I dunno. It’s something that’s perfect for a Popular Narrative study, but beyond me at the moment. Excellent work, David. You really opened up a lot of thought for me.

    Comment by Jack Tango — January 21, 2009 @ 7:06 pm

  4. Dang, I responded to this and it didn’t take, for some reason.

    I was saying something along the lines of:

    This story is pretty simple, really. Something bad happens. Superman saves the day. The End. It’s the deeper meaning that’s kinda awesome.

    I think you’re right on with some of your guesses, David. This seems to be commentary on how popular culture can affect the media and narrative to a discernible result, and often times gets lost in the mythology creating a self-cannibalizing process which destroys instead of cultivates.

    The monitors are the fans, Mandrakk is the fan/pro/creator, and the overmind/prime monitor/whatever is us/the ideas themselves. It’s heady, heady stuff, and far beyond my abilities to dissect. Definitely up for literary analysis, though. This is good stuff.

    Excellent work, David. You really opened my eyes to a lot of things.

    Comment by Jack Tango — January 21, 2009 @ 7:13 pm

  5. It took me a reread to get it, but I think Superman can’t speak on page 27 because he’s carrying the Bleed essence inside his mouth/inside him, somehow, until he transfers it to Lois with a kiss (which also explains why she tasted something marvelous).

    I have no idea what this story “means” on the metalevel, but I don’t particularly mind– I just loved being swept away on the wave of mad cosmic Kirby poetry, and in that light even the 3D makes total sense. Frankly, I wish Final Crisis proper were more like this.

    Comment by Joe Iglesias — January 21, 2009 @ 7:20 pm

  6. A few more notes up over at . But this is terrific–thank you, David.

    Comment by Douglas — January 21, 2009 @ 7:22 pm

  7. Joe, great point, I’ll add that in (with attribution, of course – mea culpa).

    Doug, I just commented on your blog, but I just want to make sure anybody who reads this site and not his (although I have no idea if such an area on the proverbial Venn diagram even exists, but whatever) check that out for page twelve (although really, you should be reading Wolk’s take as well anyway). It’s a BRILLIANT moment in the issue that totally escaped me.

    Comment by David Uzumeri — January 21, 2009 @ 8:56 pm

  8. I need to process it all a bit more, but I think you’re wrong about the 3D effect, David – look at where it’s (exclusively) used, in each issue (possibly slightly justifying there being 2, but really not). I really liked it, although it actually works better with scans – which I’ve just read, because UK – than print.

    Comment by Duncan — January 21, 2009 @ 10:16 pm

  9. I think the whole part about Superman not speaking was because he was holding the Bleed inside his mouth so he could deliver it to Lois at the end. This didn’t occur to me at all until a few hours after I read it.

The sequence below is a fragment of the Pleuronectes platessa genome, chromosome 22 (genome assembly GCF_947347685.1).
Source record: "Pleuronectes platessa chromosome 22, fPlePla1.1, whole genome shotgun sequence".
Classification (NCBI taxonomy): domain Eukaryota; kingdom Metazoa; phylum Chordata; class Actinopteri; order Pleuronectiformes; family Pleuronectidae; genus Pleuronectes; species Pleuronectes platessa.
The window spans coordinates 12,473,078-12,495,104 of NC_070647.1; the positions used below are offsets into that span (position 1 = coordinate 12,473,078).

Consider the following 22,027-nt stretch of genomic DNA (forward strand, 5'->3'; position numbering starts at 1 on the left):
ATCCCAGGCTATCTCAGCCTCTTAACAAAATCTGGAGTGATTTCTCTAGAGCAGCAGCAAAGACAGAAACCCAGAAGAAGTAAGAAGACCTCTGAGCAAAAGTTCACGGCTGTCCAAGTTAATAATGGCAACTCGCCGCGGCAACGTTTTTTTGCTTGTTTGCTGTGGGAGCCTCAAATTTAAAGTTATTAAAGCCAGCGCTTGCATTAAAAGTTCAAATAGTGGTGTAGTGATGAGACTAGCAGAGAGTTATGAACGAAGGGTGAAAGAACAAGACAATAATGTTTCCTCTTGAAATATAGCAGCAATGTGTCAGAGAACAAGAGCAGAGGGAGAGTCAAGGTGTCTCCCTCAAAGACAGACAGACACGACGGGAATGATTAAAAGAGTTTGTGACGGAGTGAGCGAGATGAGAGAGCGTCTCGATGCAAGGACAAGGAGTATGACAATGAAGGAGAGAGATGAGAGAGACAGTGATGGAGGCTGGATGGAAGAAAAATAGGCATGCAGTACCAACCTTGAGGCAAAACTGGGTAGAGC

Thanks for the annotations, I’ve really enjoyed them.

    Comment by BJ Dowd — January 22, 2009 @ 1:10 am

  10. Hi David, great analysis as usual!

    Regarding The Monitors and their vampiric behaviour:

    I think they are, in a way, meant to be fans. I think you could argue that fans shape stories with their thoughts both in the experience of the story as they read (each forming a different interpretation of a single story) but also, in a way, their thoughts of a story (or comic) can result in a change in sales on a book which could effect change within the story. The seeming bloodthirst of Ogama, Mandrakk and other Monitors could reflect the “event driven” tastes of audiences who buy them up, initiating more events through their popularity and of course the literal “blood spilt” by constant events.

    But, Superman is the one character who, and whose story, is immune to change. Whatever changes made in the story are always temporary because the core of the character will always remain and return due to the character’s status as an international icon of heroism in the public conciousness. Thus Superman is immortal and ultimately undefeatable.

    Anyhoo, thats my thoughts. Great work again dude!

    Comment by Dan (oddballuk) — January 22, 2009 @ 7:55 am

  11. “So all the Monitors are vampires! This is where I have to start wondering what the basic metaphor going on here is – are the Monitors fans?”

    Maybe the Monitors represent Paul Dini and his co-writers on “Countdown” who tried to sucked the multiverse dry.

    Comment by St. Gimp — January 22, 2009 @ 10:08 am

  12. When I saw the spinning saw blade/limbo thing I thought it was wierd, but then I thought maybe that was just some cosmic dust or a stray glaxy or something out there (or something for the reader who doesn’t want to look to hard into the subtexts of the story) and that he was actually pointing to the white space between the panels of the comic. Maybe not, but it seemed plausible.
    Also, just thought this was a kind of cool coincidence; I don’t remember the skies ever bleeding before in a Crisis (although I’m sure the turning red is close enough), but when the wall between realities was crumbling in the last DC/Marvel crossover (the one before JLA/Avengers) the skies actually bled and it rained blood or something like that. I think it even made Darkseid cry.